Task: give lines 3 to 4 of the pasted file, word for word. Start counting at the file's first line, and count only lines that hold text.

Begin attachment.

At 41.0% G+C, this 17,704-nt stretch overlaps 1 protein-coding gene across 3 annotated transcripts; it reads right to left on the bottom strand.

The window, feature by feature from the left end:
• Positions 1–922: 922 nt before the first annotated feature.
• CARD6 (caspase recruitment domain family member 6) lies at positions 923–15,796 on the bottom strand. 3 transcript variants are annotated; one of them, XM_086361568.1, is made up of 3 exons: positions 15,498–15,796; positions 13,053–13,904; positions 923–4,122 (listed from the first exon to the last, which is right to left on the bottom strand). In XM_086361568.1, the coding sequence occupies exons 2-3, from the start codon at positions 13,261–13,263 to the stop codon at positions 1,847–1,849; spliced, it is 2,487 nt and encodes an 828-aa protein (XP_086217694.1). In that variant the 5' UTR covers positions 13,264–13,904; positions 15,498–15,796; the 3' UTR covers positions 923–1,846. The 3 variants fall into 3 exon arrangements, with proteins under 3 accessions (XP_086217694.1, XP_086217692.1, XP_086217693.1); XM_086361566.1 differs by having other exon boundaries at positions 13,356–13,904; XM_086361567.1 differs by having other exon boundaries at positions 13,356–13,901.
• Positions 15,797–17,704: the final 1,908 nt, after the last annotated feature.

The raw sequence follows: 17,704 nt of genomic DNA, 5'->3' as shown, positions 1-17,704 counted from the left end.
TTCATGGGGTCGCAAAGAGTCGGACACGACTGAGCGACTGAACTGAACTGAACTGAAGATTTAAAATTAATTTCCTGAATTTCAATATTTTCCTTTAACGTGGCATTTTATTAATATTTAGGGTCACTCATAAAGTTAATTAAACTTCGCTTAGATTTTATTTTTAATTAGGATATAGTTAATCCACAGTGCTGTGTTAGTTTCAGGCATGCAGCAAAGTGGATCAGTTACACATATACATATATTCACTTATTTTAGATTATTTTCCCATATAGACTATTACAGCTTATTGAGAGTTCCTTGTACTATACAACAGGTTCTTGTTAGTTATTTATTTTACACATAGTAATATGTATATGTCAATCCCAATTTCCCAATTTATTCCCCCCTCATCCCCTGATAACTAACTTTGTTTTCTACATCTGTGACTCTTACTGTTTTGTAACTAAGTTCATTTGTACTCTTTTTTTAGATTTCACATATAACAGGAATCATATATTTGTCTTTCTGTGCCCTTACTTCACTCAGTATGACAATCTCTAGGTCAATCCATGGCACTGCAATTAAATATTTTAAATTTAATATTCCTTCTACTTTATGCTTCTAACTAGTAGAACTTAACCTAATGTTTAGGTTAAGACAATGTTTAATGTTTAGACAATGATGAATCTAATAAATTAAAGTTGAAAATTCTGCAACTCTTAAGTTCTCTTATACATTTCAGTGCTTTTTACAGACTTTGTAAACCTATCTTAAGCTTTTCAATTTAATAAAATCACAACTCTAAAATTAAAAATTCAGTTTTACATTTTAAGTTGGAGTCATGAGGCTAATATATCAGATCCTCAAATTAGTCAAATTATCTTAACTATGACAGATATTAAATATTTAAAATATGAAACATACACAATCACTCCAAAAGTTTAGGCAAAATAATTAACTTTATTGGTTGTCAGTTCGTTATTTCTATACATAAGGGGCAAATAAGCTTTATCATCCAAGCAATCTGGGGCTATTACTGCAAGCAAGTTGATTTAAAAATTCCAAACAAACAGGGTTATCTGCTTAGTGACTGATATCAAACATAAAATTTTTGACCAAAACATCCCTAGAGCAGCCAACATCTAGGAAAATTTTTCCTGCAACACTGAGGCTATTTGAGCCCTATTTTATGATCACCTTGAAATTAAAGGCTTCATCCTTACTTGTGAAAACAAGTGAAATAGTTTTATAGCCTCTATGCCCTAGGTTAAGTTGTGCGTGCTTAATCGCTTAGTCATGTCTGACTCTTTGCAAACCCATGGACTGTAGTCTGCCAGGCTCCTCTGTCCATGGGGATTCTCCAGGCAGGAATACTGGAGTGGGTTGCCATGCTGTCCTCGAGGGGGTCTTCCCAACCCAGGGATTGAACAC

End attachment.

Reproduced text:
• Positions 1–922: 922 nt before the first annotated feature.
• CARD6 (caspase recruitment domain family member 6) lies at positions 923–15,796 on the bottom strand. 3 transcript variants are annotated; one of them, XM_086361568.1, is made up of 3 exons: positions 15,498–15,796; positions 13,053–13,904; positions 923–4,122 (listed from the first exon to the last, which is right to left on the bottom strand). In XM_086361568.1, the coding sequence occupies exons 2-3, from the start codon at positions 13,261–13,263 to the stop codon at positions 1,847–1,849; spliced, it is 2,487 nt and encodes an 828-aa protein (XP_086217694.1). In that variant the 5' UTR covers positions 13,264–13,904; positions 15,498–15,796; the 3' UTR covers positions 923–1,846. The 3 variants fall into 3 exon arrangements, with proteins under 3 accessions (XP_086217694.1, XP_086217692.1, XP_086217693.1); XM_086361566.1 differs by having other exon boundaries at positions 13,356–13,904; XM_086361567.1 differs by having other exon boundaries at positions 13,356–13,901.